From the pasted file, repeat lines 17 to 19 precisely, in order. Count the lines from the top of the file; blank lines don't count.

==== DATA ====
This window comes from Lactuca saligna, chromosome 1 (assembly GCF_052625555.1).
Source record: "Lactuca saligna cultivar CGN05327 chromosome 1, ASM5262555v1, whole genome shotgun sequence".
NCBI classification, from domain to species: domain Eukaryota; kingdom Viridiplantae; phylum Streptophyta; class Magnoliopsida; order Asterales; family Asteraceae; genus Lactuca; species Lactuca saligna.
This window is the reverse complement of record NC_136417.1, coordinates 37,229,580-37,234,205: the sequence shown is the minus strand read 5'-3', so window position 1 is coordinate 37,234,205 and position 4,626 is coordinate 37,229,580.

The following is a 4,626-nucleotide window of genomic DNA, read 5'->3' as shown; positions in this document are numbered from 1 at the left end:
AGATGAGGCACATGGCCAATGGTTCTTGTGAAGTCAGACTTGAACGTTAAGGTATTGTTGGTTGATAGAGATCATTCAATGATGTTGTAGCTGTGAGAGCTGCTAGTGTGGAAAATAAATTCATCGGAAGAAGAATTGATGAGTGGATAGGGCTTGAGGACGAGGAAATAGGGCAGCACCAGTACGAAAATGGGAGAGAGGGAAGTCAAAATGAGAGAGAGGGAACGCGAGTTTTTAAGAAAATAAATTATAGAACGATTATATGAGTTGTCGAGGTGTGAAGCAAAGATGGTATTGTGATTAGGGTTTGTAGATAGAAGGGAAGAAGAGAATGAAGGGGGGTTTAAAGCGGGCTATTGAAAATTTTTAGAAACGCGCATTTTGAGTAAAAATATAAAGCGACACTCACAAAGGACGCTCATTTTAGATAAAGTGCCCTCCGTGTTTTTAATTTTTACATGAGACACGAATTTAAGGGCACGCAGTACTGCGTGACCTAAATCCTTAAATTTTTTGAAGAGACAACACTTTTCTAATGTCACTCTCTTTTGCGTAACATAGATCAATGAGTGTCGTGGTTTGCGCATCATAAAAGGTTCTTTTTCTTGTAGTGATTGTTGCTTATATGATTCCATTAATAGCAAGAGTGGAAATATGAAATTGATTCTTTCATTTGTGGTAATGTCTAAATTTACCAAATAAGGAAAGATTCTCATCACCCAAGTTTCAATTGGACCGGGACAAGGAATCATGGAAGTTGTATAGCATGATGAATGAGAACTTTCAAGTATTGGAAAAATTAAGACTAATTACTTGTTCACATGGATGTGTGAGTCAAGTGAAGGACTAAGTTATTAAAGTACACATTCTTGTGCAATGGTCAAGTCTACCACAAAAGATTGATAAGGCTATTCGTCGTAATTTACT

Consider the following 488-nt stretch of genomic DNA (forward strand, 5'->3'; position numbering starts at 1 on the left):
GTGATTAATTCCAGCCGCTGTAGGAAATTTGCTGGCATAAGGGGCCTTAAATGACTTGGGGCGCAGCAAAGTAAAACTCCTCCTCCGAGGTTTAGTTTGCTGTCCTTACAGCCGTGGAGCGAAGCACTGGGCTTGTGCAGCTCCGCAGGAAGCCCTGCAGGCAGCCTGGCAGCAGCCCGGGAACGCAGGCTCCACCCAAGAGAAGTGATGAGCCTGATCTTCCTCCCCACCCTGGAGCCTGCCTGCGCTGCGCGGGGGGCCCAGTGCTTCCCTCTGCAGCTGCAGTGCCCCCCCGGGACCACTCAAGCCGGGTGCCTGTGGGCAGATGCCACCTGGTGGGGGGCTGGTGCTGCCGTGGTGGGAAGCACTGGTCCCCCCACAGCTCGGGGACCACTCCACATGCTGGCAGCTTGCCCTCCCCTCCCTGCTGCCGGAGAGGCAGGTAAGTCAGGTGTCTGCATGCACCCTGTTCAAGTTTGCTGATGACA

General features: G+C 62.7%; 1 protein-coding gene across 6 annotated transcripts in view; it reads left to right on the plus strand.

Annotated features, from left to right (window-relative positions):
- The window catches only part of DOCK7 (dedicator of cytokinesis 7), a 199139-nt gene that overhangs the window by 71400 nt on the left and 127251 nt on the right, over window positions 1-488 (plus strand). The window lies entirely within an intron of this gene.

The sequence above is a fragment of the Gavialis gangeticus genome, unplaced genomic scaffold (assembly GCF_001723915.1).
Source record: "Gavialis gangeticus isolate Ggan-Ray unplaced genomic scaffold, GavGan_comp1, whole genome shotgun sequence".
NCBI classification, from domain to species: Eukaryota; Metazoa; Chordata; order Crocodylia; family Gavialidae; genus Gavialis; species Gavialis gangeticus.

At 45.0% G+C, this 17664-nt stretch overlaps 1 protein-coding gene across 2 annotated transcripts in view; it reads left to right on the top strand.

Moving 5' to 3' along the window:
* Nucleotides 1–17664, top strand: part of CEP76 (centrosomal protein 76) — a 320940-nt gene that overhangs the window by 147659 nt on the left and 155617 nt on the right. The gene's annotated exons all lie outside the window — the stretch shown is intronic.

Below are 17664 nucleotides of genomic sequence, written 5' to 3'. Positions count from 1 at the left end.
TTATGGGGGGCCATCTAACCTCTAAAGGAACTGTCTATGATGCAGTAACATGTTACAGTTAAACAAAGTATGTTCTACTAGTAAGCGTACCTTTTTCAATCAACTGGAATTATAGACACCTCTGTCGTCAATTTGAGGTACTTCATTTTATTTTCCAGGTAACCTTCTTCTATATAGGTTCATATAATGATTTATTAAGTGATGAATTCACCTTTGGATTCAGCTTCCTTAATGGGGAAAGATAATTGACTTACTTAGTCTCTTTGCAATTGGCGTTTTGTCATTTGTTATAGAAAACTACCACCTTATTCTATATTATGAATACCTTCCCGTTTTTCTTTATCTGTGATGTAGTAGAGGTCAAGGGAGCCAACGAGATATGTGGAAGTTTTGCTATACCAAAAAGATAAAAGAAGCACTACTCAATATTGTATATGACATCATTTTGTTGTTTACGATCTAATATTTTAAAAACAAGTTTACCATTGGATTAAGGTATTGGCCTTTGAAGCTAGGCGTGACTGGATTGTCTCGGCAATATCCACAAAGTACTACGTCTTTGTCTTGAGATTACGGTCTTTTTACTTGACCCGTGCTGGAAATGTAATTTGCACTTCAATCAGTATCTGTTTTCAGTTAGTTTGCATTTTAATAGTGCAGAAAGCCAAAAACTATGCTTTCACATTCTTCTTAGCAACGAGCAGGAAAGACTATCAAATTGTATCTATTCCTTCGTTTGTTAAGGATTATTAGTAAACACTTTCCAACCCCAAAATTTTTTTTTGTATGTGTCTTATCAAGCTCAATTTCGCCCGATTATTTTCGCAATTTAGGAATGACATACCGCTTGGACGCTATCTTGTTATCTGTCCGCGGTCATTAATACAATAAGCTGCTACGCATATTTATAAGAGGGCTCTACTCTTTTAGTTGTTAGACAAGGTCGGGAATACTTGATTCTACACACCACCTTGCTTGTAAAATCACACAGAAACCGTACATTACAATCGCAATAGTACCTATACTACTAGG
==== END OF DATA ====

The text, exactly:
* Nucleotides 1–17664, top strand: part of CEP76 (centrosomal protein 76) — a 320940-nt gene that overhangs the window by 147659 nt on the left and 155617 nt on the right. The gene's annotated exons all lie outside the window — the stretch shown is intronic.

Below are 17664 nucleotides of genomic sequence, written 5' to 3'. Positions count from 1 at the left end.
TTATGGGGGGCCATCTAACCTCTAAAGGAACTGTCTATGATGCAGTAACATGTTACAGTTAAACAAAGTATGTTCTACTAGTAAGCGTACCTTTTTCAATCAACTGGAATTATAGACACCTCTGTCGTCAATTTGAGGTACTTCATTTTATTTTCCAGGTAACCTTCTTCTATATAGGTTCATATAATGATTTATTAAGTGATGAATTCACCTTTGGATTCAGCTTCCTTAATGGGGAAAGATAATTGACTTACTTAGTCTCTTTGCAATTGGCGTTTTGTCATTTGTTATAGAAAACTACCACCTTATTCTATATTATGAATACCTTCCCGTTTTTCTTTATCTGTGATGTAGTAGAGGTCAAGGGAGCCAACGAGATATGTGGAAGTTTTGCTATACCAAAAAGATAAAAGAAGCACTACTCAATATTGTATATGACATCATTTTGTTGTTTACGATCTAATATTTTAAAAACAAGTTTACCATTGGATTAAGGTATTGGCCTTTGAAGCTAGGCGTGACTGGATTGTCTCGGCAATATCCACAAAGTACTACGTCTTTGTCTTGAGATTACGGTCTTTTTACTTGACCCGTGCTGGAAATGTAATTTGCACTTCAATCAGTATCTGTTTTCAGTTAGTTTGCATTTTAATAGTGCAGAAAGCCAAAAACTATGCTTTCACATTCTTCTTAGCAACGAGCAGGAAAGACTATCAAATTGTATCTATTCCTTCGTTTGTTAAGGATTATTAGTAAACACTTTCCAACCCCAAAATTTTTTTTTGTATGTGTCTTATCAAGCTCAATTTCGCCCGATTATTTTCGCAATTTAGGAATGACATACCGCTTGGACGCTATCTTGTTATCTGTCCGCGGTCATTAATACAATAAGCTGCTACGCATATTTATAAGAGGGCTCTACTCTTTTAGTTGTTAGACAAGGTCGGGAATACTTGATTCTACACACCACCTTGCTTGTAAAATCACACAGAAACCGTACATTACAATCGCAATAGTACCTATACTACTAGG